The late American professor and writer EB White once observed “prejudice is a great time saver. You can form opinions without having to get the facts.”
It will come as no great surprise to learn that the legitimacy of New Zealand's tackling in their 21-9 victory over Ireland at the Aviva stadium on Saturday night was viewed differently, depending on hemisphere. The interpretation was poles apart.
The New Zealand media took a general view that the All Blacks' tackling was of a spirited nature, one or two mistimed but more than adequately punished by the referee Jaco Peyper, who most chose to point out was one of the best referees in the world.
That assertion doesn't translate between the hemispheres. Hamish Bidwell writing on the stuff.co.nz website, is obviously unafflicted by doubt when it comes to interpreting New Zealand matches. He harrumphed: "Normal service has resumed, then.
“The All Blacks have won and few people beyond New Zealand’s shores like them because they cheat and whinge and are just too bloody good. You can dice it up any way you like, but New Zealand 21 Ireland 9 was pretty decisive.
“Ireland are a decent side, but hardly a great one. They deserved to beat the All Blacks in Chicago but this Dublin performance wasn’t a good one.”
On the issue of the tackling he ventured: “International sport is not about moral victories or fair play awards. The All Blacks had to win and they did. The end.”
In fairness most of the New Zealand media took a less strident view and weren’t reluctant to criticise Steve Hansen’s side, individually and collectively, while giving Ireland credit for their contribution to a hard fought Test match.
New Zealand Herald sports columnist Chris Rattue wrote: "Hansen might have an even bigger call to make soon, with his just-appointed captain Kieran Read going backwards at a disturbing rate.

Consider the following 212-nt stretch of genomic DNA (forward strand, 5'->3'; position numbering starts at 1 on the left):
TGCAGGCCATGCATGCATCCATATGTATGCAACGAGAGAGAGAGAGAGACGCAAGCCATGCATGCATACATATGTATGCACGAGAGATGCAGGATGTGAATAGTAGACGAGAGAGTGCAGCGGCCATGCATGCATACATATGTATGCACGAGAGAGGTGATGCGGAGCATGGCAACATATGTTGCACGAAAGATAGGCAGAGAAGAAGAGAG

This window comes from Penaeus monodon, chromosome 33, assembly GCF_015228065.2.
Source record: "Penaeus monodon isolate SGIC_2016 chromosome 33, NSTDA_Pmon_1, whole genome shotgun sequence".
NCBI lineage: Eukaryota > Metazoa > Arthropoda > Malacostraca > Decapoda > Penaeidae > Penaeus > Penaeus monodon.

“The legendary No. 8 Read was extremely ordinary against Ireland in Dublin, where the home side should have won on the back of a stupendous display from their pack.
“It was a wonderful Test, full of the requisite drama, and the gnawing tension that a close scoreboard provides. The last three Tests against Ireland will live long in the memory. They represent Test rugby at its finest, with the 2013 game untouchable because of that amazing finish.”
Rattue described the All Black pack as "weak" and the captain Read, as "uninspiring" before adding: "But the repeated charges from the scarcely believable Seán O'Brien aided by Jamie Heaslip, CJ Stander and Josh van der Flier served to emphasise that Read is tiring.
“Heaslip trampled right over his fellow veteran Read on one occasion. The All Blacks won’t keep escaping situations like this. The Irish forwards should be furious at the incompetence of their backline. Ireland’s forwards had the All Blacks on the ropes, but their backs couldn’t land any blows.”
Gregor Paul, writing in the same newspaper, was also slightly downbeat. "The mini series with Ireland was drawn and yet it didn't feel like it. It felt like Ireland came out as the winners, the more physical and accurate and certainly the more disciplined over the 160 minutes.
“In the basic elements of winning the ball and keeping the ball, they were better than the All Blacks in both Tests. They attacked more because they had the ball more and while they maybe don’t have quite the same individual offloading skills as the All Blacks, they had better collective cohesion and unity.”
Former All Blacks scrumhalf Justin Marshall was critical of Ireland's fundamental failure to score tries. "Ireland probably had 20 to 25 opportunities to score points in that match and the All Blacks had a mere handful. Yet one side scored three tries and the other none.
“Great teams learn how to win even when they’re not having a good day. They still get the job done and that’s exactly what New Zealand did.”
He also defended South African referee Jaco Peyper. “I know there’s been a bit of complaining about the All Blacks’ tactics, including their tackling, and also of Jaco Peyper’s refereeing. But I don’t think the Irish were hard done by, or that the South African had a poor game with the whistle.
“Yes, there were discipline problems from the All Blacks that do worry me and, yes, the penalty count was very high against New Zealand. That’s perhaps not surprising given the All Blacks were doing the bulk of defending and struggling to get their hands on the ball.”
Naturally there was less interest in the game in Australia and South Africa given that the Wallabies and Springboks were in action. One brief reference was the headline in the Sydney Morning Herald "All Blacks take revenge with 21-9 Dublin win", while the Times live website in South Africa made no mention of the match amongst its headlines, understandably the coverage focusing on the traumatic loss by the Springboks in Italy but there was one Irish headline.
It read: "Irish look to US to help them land World Cup", an article about the IRFU's bid for the 2023 Rugby World Cup. South Africa is also in the final three alongside France.